The beginning, stats and topics
„100 research blogposts“: I have been interested in scientific research for a very long time. Also, I have always enjoyed writing and published my first scientific articles while I was still a student. Since 2014 I have my own blog. I present links to and summaries of other people’s scientific contributions there since July 2018. Since mid-2019, I have been publishing 10 to 20 summaries of scientific studies every two weeks or so. On October 19, 2022, I created my one hundredth such research blogposts.
For this, I summarize research that I consider interesting and good. Initially, I focused only on research related to sustainable investing. Over time, other topics were added, specifically environmental, social, and corporate governance topics not directly related to investing, research on general investing topics such as asset allocation, fund selection, security selection, and risk management, and papers focusing on stocks, bonds, and especially alternative investments such as real estate, private equity, and hedge funds. In addition, cover financial technology (fintech) topics on advisortech, advicetech, wealthtech, and specifically model portfolios, robo-advisors, and direct indexing.
Research blogposts: Many sources and certain requirements
I mainly include scientific research articles which are free to access. My main source are the newsletters of publications of the Social Sciences Research Network. Currently, I subscribe to over 80 newsletters in the areas of Economics, Energy, Entrepreneurship, Financial Planning, Governance, Investments, Law, Management, Philosophy, Sociology, and Sustainability. From time to time I also actively search within SSRN for new contributions, especially those with the focus on ESG and Impact.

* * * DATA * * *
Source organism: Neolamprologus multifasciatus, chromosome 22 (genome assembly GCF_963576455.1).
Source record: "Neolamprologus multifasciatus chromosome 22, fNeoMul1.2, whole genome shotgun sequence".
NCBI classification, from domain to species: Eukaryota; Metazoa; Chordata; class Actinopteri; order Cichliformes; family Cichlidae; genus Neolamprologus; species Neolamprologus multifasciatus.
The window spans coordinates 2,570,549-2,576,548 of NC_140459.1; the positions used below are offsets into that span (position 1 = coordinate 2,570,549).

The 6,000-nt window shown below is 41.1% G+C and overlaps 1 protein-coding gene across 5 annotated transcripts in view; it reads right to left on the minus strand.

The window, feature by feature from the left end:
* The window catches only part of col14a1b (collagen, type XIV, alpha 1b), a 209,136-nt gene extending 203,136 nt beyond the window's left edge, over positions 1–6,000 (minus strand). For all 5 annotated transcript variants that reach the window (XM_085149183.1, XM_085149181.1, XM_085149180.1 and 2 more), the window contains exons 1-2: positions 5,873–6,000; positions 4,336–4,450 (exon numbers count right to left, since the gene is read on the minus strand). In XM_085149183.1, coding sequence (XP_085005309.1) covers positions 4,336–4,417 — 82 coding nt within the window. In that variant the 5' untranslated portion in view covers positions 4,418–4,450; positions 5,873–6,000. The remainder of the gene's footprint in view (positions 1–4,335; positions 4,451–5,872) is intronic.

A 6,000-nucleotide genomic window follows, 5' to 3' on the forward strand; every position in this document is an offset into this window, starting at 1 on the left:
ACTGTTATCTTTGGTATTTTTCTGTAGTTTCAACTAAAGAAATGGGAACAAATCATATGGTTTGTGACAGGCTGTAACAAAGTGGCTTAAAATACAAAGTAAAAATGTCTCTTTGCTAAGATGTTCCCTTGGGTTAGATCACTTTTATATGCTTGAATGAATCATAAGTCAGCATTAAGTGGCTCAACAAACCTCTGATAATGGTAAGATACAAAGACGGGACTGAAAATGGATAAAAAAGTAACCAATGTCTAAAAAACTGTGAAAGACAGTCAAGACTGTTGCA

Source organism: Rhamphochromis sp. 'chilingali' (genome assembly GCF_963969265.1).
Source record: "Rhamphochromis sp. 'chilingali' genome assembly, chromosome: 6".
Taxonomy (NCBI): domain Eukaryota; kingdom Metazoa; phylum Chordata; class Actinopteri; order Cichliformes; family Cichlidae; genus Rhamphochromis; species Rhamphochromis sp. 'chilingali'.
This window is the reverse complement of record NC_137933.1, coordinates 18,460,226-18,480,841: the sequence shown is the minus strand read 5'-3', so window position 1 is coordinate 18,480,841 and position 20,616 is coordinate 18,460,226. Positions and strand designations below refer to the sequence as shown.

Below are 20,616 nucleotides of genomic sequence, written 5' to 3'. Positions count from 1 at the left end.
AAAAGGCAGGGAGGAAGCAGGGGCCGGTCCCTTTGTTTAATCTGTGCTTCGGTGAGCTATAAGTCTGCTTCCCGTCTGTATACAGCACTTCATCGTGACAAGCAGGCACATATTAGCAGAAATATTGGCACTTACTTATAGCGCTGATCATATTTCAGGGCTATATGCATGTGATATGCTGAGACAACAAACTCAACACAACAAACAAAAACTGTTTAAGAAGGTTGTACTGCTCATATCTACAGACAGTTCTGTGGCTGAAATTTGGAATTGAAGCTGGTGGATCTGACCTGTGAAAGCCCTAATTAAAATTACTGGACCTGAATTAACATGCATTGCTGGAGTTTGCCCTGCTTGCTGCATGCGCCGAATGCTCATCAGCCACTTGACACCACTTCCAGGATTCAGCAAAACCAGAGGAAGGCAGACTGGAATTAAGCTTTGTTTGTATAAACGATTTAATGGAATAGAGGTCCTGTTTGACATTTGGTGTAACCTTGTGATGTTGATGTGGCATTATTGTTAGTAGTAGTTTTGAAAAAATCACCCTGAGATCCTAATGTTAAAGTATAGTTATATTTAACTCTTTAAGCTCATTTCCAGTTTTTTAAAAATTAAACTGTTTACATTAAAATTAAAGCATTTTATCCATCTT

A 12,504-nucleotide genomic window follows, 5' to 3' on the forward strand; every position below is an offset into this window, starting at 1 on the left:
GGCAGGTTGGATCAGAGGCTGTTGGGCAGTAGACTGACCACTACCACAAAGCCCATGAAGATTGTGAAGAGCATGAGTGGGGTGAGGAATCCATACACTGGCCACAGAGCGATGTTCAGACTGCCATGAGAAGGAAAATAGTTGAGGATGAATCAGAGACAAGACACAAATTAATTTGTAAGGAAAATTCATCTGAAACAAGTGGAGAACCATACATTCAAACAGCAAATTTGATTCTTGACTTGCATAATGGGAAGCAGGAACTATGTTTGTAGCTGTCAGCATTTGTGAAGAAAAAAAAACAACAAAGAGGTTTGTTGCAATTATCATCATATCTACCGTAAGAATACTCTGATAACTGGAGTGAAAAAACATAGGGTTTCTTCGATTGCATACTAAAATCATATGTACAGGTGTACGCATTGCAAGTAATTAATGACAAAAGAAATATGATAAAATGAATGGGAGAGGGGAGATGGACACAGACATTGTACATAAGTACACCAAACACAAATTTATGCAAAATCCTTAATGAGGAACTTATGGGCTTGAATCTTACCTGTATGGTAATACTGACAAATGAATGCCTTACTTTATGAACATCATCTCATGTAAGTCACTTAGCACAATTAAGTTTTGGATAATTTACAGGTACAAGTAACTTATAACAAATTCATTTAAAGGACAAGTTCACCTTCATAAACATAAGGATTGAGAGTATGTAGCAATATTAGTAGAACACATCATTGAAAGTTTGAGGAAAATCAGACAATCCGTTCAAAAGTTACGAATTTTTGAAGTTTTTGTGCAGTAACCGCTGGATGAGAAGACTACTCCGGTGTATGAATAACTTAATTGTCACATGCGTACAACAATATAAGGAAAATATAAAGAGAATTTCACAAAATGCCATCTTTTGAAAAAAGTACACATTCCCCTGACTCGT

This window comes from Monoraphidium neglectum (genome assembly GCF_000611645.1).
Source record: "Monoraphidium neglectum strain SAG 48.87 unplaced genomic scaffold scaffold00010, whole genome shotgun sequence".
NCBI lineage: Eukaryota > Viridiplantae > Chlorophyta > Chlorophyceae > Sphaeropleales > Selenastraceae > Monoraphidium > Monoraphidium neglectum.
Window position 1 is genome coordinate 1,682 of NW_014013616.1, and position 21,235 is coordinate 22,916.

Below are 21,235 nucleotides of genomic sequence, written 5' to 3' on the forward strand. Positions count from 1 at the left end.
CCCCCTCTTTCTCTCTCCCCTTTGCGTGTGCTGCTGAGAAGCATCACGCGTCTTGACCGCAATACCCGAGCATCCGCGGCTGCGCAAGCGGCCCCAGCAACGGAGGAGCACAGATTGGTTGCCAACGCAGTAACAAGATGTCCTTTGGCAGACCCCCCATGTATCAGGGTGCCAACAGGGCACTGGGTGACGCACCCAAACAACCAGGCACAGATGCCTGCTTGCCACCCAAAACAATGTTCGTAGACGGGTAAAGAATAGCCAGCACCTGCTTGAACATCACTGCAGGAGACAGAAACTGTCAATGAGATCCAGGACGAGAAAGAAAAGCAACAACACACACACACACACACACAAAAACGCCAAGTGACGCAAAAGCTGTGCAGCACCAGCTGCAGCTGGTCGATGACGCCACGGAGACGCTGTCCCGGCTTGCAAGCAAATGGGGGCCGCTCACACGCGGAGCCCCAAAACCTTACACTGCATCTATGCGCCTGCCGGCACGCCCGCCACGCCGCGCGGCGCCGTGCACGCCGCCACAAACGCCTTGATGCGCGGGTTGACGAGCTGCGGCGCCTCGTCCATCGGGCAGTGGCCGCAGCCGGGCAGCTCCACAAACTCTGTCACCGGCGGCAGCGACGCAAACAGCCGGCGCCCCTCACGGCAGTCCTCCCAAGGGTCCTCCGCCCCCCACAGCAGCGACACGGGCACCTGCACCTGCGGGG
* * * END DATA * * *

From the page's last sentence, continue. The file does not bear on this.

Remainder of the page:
I also analyze contributions with interesting statistics from NGOs like Planet Tracker and for-profit organizations like Morningstar and MSCI and from my network (see e.g. my third-party links at www.prof-soehnholz.com). In addition, I point out innovative or surprising corporate activities, especially from the USA and Great Britain, which can serve as a model for German-speaking countries. I usually do not take into account unscientific surveys and purely conceptual or opinion contributions.
Early publication, but not necessarily peer-reviewed
Often, I am one of the first to download such contributions in their entirety. After briefly analyzing them, I include the contributions in my blogposts as soon as possible after they have been made available online. Also, I indicate the number of SSRN downloads at the time my blog post is published. This allows my readers to gauge how well-known or popular the research posts I include currently are.
At that point, the articles are often already scheduled for publication in scientific journals, but have not yet been reviewed by other scientists (i.e., without peer review). When downloading the full articles, SSRN explicitly points out this limitation. I myself cannot check the publications in detail for their quality, but I try to heed warning signals and to weed out bad contributions in advance, of which there are unfortunately more and more (cf. e.g. The Corrupt Institutions of Development Economics and Its Shadow Professoriate by Bryane Michael, September 10, 2022).
Anti-Quant research blogposts? Excursus on evidence
Left unconsidered are contributions that suggest they can generate future outperformance (alpha). This is due to the fact that many such studies are, in my opinion, based on so-called data mining and/or inappropriate or very sensitive models (this is what I call pseudo-optimizations, see e.g. Kann institutionelles Investment Consulting digitalisiert werden? Beispiele. – Responsible Investment Research Blog (prof-soehnholz.com)).
Similarly, I usually do not consider studies that attribute only positive diversification properties to any investments. The reason: If additional investments are different from already existing investments, one can, by definition, expect positive diversification properties.